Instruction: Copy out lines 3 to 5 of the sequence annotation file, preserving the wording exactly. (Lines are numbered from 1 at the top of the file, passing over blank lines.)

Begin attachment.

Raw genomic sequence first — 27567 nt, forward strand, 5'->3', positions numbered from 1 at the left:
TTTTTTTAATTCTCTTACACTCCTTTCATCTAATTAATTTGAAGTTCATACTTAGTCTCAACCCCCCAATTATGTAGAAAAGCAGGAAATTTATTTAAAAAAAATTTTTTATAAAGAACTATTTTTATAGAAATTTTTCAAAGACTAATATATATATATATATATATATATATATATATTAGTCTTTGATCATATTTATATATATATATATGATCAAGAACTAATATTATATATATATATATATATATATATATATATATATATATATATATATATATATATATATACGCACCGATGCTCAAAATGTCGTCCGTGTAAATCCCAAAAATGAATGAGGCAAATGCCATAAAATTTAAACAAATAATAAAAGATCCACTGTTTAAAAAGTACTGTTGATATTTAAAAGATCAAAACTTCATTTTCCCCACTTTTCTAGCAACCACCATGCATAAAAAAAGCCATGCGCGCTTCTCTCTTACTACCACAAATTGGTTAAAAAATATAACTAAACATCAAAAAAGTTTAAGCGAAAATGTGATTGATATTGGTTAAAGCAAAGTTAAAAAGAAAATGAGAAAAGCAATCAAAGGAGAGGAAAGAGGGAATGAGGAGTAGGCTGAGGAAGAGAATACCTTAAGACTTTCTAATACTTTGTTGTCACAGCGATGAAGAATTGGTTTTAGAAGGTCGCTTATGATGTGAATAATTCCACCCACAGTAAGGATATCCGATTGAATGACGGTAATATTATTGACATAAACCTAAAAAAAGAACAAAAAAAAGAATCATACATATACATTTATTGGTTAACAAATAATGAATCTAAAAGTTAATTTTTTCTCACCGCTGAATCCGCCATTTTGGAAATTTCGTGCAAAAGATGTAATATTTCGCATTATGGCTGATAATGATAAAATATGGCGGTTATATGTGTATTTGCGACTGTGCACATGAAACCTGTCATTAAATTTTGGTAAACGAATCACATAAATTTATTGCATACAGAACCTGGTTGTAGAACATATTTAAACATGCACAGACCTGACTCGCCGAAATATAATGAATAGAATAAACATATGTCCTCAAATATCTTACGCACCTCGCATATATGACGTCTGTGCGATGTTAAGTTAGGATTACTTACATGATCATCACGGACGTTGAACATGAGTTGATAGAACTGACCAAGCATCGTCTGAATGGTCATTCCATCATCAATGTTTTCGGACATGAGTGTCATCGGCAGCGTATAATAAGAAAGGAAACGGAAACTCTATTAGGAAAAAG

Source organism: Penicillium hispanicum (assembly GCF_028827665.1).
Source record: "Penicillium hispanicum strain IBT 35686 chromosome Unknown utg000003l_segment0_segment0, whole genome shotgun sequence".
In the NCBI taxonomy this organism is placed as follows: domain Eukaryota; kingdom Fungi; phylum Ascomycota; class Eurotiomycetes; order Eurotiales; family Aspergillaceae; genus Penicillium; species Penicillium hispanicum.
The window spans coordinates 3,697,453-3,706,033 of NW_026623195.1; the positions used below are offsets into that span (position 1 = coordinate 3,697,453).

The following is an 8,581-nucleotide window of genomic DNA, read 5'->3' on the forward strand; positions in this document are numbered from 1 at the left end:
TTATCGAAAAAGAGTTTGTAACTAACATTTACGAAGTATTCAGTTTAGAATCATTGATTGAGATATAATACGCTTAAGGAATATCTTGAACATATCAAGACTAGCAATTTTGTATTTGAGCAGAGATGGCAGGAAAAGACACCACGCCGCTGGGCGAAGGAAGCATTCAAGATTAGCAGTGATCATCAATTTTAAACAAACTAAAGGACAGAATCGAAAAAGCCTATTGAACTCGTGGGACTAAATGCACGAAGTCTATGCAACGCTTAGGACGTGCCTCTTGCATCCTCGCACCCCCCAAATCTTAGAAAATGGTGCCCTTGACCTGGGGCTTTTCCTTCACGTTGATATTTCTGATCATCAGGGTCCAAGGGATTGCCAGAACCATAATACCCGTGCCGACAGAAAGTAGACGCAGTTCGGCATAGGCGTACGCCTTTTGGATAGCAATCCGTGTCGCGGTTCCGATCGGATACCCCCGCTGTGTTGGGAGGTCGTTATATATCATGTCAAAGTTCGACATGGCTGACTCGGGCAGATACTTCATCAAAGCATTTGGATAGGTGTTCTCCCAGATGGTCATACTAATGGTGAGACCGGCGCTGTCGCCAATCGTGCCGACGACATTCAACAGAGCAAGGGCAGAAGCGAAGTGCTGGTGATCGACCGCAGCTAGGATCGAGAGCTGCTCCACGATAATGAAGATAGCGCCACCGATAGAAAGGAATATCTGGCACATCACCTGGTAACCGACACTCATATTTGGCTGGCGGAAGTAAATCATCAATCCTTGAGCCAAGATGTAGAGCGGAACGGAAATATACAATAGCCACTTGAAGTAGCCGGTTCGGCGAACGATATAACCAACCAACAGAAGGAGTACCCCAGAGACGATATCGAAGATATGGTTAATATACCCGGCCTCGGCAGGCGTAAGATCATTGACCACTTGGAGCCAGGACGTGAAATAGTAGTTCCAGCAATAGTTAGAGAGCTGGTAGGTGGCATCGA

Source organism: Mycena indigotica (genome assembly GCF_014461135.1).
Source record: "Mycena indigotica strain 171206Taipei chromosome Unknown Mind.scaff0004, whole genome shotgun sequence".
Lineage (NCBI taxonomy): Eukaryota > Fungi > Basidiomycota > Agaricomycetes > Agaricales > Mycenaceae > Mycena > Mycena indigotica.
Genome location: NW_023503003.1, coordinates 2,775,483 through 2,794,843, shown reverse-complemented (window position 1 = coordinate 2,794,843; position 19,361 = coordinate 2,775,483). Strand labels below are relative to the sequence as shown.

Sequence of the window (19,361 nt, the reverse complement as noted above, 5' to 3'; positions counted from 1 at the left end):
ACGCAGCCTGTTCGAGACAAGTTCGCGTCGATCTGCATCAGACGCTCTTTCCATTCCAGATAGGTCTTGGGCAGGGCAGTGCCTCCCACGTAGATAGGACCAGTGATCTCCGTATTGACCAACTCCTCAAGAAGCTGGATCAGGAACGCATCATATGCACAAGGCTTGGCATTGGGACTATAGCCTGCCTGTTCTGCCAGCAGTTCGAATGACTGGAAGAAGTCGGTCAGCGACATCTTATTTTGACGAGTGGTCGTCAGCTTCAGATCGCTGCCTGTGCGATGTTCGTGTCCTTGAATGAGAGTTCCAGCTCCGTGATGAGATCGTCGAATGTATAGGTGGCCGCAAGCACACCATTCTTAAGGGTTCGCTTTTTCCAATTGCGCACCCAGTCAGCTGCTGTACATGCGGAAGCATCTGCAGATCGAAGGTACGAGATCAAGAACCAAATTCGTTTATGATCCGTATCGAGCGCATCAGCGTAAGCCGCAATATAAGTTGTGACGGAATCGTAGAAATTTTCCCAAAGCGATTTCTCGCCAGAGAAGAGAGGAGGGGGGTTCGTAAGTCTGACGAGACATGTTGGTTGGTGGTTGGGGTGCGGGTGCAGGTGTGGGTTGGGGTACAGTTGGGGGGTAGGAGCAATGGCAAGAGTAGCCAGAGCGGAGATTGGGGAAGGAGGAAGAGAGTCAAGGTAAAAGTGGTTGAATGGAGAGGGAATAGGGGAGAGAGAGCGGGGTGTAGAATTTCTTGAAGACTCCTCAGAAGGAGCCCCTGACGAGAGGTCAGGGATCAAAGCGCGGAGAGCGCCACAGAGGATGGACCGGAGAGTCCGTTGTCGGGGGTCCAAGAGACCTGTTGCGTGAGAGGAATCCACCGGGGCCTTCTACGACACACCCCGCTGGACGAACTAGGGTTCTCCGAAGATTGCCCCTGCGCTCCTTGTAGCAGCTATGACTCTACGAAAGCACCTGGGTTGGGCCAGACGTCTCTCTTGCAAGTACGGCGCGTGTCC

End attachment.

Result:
Source organism: Penicillium hispanicum (assembly GCF_028827665.1).
Source record: "Penicillium hispanicum strain IBT 35686 chromosome Unknown utg000003l_segment0_segment0, whole genome shotgun sequence".
In the NCBI taxonomy this organism is placed as follows: domain Eukaryota; kingdom Fungi; phylum Ascomycota; class Eurotiomycetes; order Eurotiales; family Aspergillaceae; genus Penicillium; species Penicillium hispanicum.